If you visit the Prague Castle Gardens, you will like their blooming flowerbeds and exotic greenhouses. A walk through the Deer Moat or the large Royal Garden may take all afternoon. Even Czech sovereigns and Czechoslovak presidents used to meditate between their statues and water features, enjoying the beautiful views over Prague.
In winter, all the gardens and the Deer Moat are closed, except for the Garden on the Bastion which is open all year from 6 a.m. to 10 p.m. The Prague Castle Gardens are open daily between 10 a.m. and 6 p.m. from April to October. The Hartig Garden (adjacent to the Garden on the Ramparts) is not accessible; the production gardens are traditionally open during the September Wine Festival.
A walk through the Royal Garden
The main Prague Castle garden was built in the place of a medieval vineyard by Ferdinand I of Habsburg, who longed for exotic plants, in 1534. At that time, chestnut, maple and hazel trees were botanical rarities in Central Europe. Today, the Royal Garden still has the appearance of the English adaptation from the mid-19th century, although Renaissance and Baroque parts can be found there, too.
You can get to the Royal Garden through three gates: at U Prašného mostu Street, at the Royal Summer Palace and in Chotek Orchards. On your walk, you will see lush vegetation and many architectural jewels, statues, and the so-called Singing Fountain. In the past, all these features served to entertain courtiers, and they fascinate Prague Castle visitors even today.
Do not forget to visit the Ball Room, historically a place of sporting events, now a cultural space; the breath-taking Summer Palace of Queen Anne built in the Renaissance style; the restored Empire Glasshouse; and the modern Orangery, designed by the architect Eva Jiřičná, which replaced the original grow house of citrus trees and thermophilic plants.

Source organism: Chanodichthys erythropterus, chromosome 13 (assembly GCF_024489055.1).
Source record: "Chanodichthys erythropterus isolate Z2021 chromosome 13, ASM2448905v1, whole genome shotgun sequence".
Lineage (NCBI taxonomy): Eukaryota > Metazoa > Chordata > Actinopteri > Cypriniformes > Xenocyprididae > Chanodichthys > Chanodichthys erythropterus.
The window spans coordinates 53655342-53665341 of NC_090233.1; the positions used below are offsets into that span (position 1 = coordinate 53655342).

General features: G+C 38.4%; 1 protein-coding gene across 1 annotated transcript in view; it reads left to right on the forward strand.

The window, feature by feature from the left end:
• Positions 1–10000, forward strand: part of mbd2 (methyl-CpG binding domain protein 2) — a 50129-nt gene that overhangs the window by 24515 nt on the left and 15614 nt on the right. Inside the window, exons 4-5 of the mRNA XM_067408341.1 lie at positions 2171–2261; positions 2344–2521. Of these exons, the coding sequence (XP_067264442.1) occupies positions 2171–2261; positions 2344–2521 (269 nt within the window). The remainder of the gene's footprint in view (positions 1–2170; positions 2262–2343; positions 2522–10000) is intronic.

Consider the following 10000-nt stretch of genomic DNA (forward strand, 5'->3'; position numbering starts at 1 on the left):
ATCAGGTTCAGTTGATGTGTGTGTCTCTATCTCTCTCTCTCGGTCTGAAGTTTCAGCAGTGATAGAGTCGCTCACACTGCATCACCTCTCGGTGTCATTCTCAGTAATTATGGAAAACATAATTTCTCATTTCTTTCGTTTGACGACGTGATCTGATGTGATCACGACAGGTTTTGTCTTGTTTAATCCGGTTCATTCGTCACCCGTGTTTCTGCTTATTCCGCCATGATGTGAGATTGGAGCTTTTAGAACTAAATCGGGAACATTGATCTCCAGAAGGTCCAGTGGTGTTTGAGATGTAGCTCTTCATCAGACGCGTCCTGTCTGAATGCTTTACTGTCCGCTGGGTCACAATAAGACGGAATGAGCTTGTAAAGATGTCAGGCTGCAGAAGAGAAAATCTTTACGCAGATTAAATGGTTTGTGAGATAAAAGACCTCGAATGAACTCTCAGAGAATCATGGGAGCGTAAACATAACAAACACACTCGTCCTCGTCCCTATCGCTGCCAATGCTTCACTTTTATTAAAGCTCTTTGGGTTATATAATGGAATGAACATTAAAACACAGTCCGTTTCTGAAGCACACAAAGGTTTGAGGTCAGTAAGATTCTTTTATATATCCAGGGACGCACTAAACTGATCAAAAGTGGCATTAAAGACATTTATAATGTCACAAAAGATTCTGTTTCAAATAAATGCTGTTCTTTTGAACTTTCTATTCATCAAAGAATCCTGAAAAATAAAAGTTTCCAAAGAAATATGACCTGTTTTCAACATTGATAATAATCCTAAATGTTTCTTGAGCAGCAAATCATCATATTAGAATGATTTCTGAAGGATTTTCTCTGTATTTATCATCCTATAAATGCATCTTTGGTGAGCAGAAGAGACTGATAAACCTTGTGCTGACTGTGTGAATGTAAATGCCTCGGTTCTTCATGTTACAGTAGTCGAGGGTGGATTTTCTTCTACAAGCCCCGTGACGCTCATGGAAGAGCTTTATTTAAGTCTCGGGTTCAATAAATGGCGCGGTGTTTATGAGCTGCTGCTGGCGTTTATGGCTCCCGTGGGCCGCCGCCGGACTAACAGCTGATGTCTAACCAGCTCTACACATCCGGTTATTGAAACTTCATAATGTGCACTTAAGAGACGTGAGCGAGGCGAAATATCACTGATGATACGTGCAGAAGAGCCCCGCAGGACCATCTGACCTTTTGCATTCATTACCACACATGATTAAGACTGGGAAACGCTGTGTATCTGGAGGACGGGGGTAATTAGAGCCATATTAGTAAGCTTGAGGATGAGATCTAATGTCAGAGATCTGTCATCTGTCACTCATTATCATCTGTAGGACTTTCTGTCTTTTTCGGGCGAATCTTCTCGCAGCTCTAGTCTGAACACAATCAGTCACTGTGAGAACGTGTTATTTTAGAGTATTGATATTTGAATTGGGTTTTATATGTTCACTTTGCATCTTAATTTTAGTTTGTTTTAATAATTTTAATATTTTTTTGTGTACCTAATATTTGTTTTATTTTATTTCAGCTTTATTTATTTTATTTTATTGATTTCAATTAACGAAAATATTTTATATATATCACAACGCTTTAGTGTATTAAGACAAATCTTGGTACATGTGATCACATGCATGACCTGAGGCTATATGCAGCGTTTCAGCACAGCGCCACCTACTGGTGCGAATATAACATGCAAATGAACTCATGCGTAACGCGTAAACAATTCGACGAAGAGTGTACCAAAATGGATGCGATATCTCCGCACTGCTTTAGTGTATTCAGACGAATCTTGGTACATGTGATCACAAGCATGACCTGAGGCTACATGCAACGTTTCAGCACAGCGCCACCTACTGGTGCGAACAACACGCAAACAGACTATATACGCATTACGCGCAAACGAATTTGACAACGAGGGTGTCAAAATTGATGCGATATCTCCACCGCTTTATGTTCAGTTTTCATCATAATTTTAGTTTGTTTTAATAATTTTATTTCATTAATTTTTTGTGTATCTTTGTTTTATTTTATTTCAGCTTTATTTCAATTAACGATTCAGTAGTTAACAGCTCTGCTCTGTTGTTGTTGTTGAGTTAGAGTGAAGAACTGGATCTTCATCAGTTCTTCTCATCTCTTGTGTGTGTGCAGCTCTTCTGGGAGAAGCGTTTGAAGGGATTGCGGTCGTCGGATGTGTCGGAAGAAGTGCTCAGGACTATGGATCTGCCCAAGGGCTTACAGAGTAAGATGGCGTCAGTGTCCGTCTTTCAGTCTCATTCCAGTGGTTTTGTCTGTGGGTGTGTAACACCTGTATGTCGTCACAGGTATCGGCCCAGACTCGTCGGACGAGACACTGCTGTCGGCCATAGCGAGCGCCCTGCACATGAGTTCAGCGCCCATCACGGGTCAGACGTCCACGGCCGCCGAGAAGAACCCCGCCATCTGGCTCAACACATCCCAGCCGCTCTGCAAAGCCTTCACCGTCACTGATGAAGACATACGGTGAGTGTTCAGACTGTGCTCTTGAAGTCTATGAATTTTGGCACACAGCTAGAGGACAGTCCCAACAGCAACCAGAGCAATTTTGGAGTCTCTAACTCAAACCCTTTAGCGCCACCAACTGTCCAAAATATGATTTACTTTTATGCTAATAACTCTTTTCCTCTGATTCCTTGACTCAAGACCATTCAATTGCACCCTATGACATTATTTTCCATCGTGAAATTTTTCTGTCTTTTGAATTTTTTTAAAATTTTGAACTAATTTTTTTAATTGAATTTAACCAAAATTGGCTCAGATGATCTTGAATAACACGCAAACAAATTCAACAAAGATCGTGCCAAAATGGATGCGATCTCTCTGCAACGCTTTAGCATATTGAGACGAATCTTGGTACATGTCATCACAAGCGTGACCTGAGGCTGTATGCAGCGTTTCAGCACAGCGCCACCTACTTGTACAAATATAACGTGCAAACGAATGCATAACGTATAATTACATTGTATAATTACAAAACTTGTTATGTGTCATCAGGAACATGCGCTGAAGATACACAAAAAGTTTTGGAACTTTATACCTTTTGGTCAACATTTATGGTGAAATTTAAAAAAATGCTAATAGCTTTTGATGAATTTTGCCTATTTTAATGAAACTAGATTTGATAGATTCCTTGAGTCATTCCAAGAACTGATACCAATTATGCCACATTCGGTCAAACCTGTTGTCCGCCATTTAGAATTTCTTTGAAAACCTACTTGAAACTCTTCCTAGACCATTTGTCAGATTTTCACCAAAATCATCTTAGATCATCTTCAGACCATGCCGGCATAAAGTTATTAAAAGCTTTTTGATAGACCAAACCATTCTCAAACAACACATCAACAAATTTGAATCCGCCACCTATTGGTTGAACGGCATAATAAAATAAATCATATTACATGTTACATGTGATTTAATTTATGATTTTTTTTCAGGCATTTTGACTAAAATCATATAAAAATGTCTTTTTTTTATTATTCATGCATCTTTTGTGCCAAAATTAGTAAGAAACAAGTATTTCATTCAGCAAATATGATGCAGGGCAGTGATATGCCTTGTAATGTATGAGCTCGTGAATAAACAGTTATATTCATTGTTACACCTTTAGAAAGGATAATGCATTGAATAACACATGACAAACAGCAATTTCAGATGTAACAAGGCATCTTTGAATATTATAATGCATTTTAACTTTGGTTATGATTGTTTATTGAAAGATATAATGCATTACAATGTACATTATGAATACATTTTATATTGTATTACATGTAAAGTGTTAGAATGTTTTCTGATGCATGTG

The Garden on the Ramparts and the Deer Moat
The modern Garden on the Ramparts was designed by the Slovenian architect Josip Plečnik and it has the atmosphere of Japanese and Italian gardens. You can get to the garden from the Powder Bridge (Prašný most) or Prague Castle tram stops; the entrance to the garden is situated at the right, western edge of Prague Castle, next to the Spanish Hall.
On your way, you will pass the Deer Moat, a natural ravine which used to be inhabited by fair game until the 18th century, during the reign of Rudolf II. The Deer Moat stretches along the Brusnice creek, from Nový svět to Chotek Orchards, takes up about eight hectares and it is open to the public in the summer.
Prague panorama from the southern gardens
In 2012, three gardens on the southern slopes below Prague Castle were rebuilt in the style from the period of the first Czechoslovak President Tomáš G. Masaryk. The gardens can be reached directly from the Prague Castle premises, for example, from the staircase in the III. courtyard.
If you’re standing with your back to Prague Castle, in the right of the park, there is the Garden of Eden with the yew-tree that is older than the trees in the Royal Garden. It is estimated to be older than 400 years. Below the southern façade of Prague Castle, there is the Garden on the Ramparts where you will experience some of the finest views of the city. The last garden, Hartig Garden with the Music Pavilion, is not accessible.
Prague Castle gardens also include a private garden in the north glacis, close to the President’s Villa, which serves only to the needs of the Prague Castle Office. The area of about four hectares includes orchards with a functional apiary, flower gardens and greenhouses. In the production gardens (also called the Lumbe Gardens), more than 70 kinds of flowers are grown – they are used to decorate the Prague Castle representative premises during diplomatic visits. To a lesser extent, they also supply fruit and vegetables.